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0435 Notes on Marco Polo : vol.1
Notes on Marco Polo : vol.1 / Page 435 (Grayscale High Resolution Image)

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doi: 10.20676/00000246
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181. COTAN   419

his first embassy in 632. It may be that the transcription was adopted only then, though there

is another possible solution. Already before 618, a Central Asian painter who, despite certain minor difficulties, was probably a Khotanese, and connected with the royal family, had come to China, where his foreign style of painting had found great favour; his fame was however surpassed by that of his son, who was summoned to the Chinese Court c. A. D. 627, and who did, among other paintings, portraits of the Khotanese royal family. The father is known as n`

Yü-ch'ih Pa-chih-na (*-1uat-d''i B'uât-t'si-nâ, *Vijayavardhana ?), the son as r   ~ fff

Yü-ch'ih I-sêng (*•juat-d"i •1ét-sang, but the personal name need not be here a transcription); on the two painters, cf. WALEY, An Index of Chinese artists, 98. It may be that both received the Chinese surname Yü-ch'ih only after 632, but it is perhaps more likely that, in imitation of the already existing surname Yü-ch'ih, it was given to Yü-ch'ih Pa-chih-na at an early date, perhaps under the Sui, and was extended only in 632 to all the members of the royal family of Khotan.

Since the surname Yü-ch'ih existed before it is recorded as that of the royal family of

Khotan, we should expect it to be an accurate transcription, and to have been chosen only on account of a certain phonetic analogy. On the other hand, the form to be rendered was not so much Vijaya as the form which Vijaya had taken in Khotanese, and we know now that this form was Visa, whatever may be here the value of the small semicircle, generally indicating « that some sound had ceased to be spoken » (cf. KoNOw, in JRAS, 1914, 342-343; Saka Studies, 12, 195).

But, if Yü-ch'ih was not used as the surname of the kings of Khotan before the beginning

of the T'ang dynasty, that does not mean that the « surname » Vijaya does not occur earlier as a mere transcription. There was in the 1st cent. a king of Khotan called Ti 1 Wei-shih (*Jwi-ii; cf. TP, 1907, 201), though it would be too risky to restore as Vijaya this Wei-shih, occurring as it does at such an early date and among names none of which can be restored with any probability. More important is the text of the Sui shu (83, 5 b) saying that the sur-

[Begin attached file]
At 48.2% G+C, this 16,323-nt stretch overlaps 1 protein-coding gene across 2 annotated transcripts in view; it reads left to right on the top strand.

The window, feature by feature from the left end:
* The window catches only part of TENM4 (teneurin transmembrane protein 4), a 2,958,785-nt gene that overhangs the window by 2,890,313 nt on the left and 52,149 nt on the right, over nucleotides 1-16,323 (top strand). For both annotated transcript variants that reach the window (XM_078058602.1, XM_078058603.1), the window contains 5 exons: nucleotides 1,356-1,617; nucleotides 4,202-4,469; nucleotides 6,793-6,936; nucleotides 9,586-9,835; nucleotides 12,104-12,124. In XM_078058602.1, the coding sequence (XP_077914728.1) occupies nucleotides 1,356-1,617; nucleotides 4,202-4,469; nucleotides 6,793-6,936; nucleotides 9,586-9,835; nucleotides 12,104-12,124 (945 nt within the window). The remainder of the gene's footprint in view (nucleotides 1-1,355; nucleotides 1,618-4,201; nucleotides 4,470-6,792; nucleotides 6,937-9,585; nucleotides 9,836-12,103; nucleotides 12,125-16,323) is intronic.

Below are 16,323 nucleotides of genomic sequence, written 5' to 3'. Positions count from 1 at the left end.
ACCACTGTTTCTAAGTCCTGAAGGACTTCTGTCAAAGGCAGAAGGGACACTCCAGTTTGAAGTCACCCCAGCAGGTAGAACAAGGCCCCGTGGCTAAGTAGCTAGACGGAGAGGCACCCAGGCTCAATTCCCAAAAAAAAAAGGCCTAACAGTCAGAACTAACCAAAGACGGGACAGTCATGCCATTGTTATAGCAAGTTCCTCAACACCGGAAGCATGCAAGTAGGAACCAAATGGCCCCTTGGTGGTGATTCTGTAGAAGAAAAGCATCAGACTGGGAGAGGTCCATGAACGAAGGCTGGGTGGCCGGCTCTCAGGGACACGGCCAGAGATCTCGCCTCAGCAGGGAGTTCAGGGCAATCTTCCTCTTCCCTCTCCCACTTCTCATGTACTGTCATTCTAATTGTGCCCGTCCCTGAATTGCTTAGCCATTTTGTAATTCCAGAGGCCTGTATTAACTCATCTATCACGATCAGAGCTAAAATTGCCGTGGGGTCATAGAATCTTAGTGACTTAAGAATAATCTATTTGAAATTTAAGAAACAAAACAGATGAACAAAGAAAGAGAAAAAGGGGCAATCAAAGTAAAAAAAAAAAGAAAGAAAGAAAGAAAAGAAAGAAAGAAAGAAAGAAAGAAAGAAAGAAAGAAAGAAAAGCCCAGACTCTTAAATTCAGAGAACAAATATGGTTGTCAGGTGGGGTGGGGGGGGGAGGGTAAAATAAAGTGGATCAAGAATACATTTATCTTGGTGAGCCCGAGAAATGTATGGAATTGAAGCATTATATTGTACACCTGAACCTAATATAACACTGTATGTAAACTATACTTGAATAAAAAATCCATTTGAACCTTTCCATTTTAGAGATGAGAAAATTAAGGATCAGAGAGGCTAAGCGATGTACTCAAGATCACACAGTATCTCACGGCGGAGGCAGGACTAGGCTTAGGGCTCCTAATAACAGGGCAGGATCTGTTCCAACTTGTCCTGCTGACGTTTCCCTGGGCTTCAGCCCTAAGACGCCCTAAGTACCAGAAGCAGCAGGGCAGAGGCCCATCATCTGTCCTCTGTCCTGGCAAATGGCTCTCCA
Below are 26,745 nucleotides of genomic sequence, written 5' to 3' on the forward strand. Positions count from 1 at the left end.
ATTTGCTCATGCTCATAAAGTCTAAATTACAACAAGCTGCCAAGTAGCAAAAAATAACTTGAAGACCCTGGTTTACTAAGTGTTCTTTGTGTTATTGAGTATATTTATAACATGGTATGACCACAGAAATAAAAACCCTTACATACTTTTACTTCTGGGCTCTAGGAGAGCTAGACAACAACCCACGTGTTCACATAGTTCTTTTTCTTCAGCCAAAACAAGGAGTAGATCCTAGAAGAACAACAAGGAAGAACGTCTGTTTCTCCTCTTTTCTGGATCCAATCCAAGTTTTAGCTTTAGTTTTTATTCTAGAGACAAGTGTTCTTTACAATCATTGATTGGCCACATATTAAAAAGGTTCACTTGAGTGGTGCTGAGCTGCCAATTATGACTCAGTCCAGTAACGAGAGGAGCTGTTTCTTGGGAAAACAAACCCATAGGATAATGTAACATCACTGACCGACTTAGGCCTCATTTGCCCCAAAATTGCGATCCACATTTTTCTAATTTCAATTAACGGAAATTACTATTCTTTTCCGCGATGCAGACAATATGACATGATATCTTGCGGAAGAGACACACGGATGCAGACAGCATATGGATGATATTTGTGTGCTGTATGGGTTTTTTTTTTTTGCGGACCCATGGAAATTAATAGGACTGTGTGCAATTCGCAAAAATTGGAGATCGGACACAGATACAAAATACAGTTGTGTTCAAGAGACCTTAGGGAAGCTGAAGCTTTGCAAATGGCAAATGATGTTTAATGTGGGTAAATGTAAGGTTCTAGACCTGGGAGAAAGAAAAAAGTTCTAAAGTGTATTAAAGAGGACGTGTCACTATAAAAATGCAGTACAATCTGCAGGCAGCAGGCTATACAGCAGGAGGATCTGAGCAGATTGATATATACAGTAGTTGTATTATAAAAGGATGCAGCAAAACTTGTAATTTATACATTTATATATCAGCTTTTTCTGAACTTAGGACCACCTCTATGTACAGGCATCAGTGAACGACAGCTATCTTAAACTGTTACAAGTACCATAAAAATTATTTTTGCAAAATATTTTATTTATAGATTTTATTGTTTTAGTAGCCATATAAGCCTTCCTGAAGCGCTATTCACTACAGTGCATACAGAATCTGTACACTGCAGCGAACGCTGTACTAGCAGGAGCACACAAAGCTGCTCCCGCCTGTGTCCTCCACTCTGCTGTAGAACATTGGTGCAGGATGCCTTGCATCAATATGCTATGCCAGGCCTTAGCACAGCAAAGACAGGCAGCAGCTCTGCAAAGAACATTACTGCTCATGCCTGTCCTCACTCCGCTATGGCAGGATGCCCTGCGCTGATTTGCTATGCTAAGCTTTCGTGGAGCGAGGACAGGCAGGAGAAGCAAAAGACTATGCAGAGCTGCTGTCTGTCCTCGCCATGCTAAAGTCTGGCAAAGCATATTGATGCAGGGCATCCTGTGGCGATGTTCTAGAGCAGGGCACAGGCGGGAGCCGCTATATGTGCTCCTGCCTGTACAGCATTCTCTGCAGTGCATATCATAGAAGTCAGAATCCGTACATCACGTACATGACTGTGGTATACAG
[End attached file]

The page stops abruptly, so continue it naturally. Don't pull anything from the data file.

name of the king of Khotan was f Wang and that his personal name was t jr ,~j   Pei-shih-
pi-lien (altered to Tsao [ 7 ]-shih-mên [ j'►j ]-lien in Pei shih, 97, 3 a). Pei-shih-pi-lien is *Pjie [or

We do not know how the family name Wang, so common in Chinese,

came to be attributed to the king of Khotan in the Sui shu. But Pei-shih-pi-lien, though it is not a very strict transcription, seems to have a fair chance of representing a name well known in the Khotanese royal genealogies, Vijayavikrama (cf. Ancient Khotan, 582; THOMAS, Tibetan Texts and Documents, t, 126, 142, 143, 147, 162, 163; HOERNLE'S « Turkish » hypothesis, in JASB, 1899, Extra-Number, 7, cannot be retained). The final part -n instead of -ma would be in agreement with a Khotanese form of the name; both -ana and -ama had given -am in that language (cf. BSOS, ix, 541). It seems difficult to suppose that this Vijayavikrama (?) should be the same person as the one who figures in our fragmentary lists, and who seems to have lived in the 8th cent. (KoNow, in JRAS, 1914, 349; THOMAS, loc. cit. 163); but there may have been two Vijayavikrama, just as THOMAS is led to admit that there were two Vijayavarman and two Vijayakirti.

The Khotanese king of 632 about whom the Hsin T'ang shu says that his family name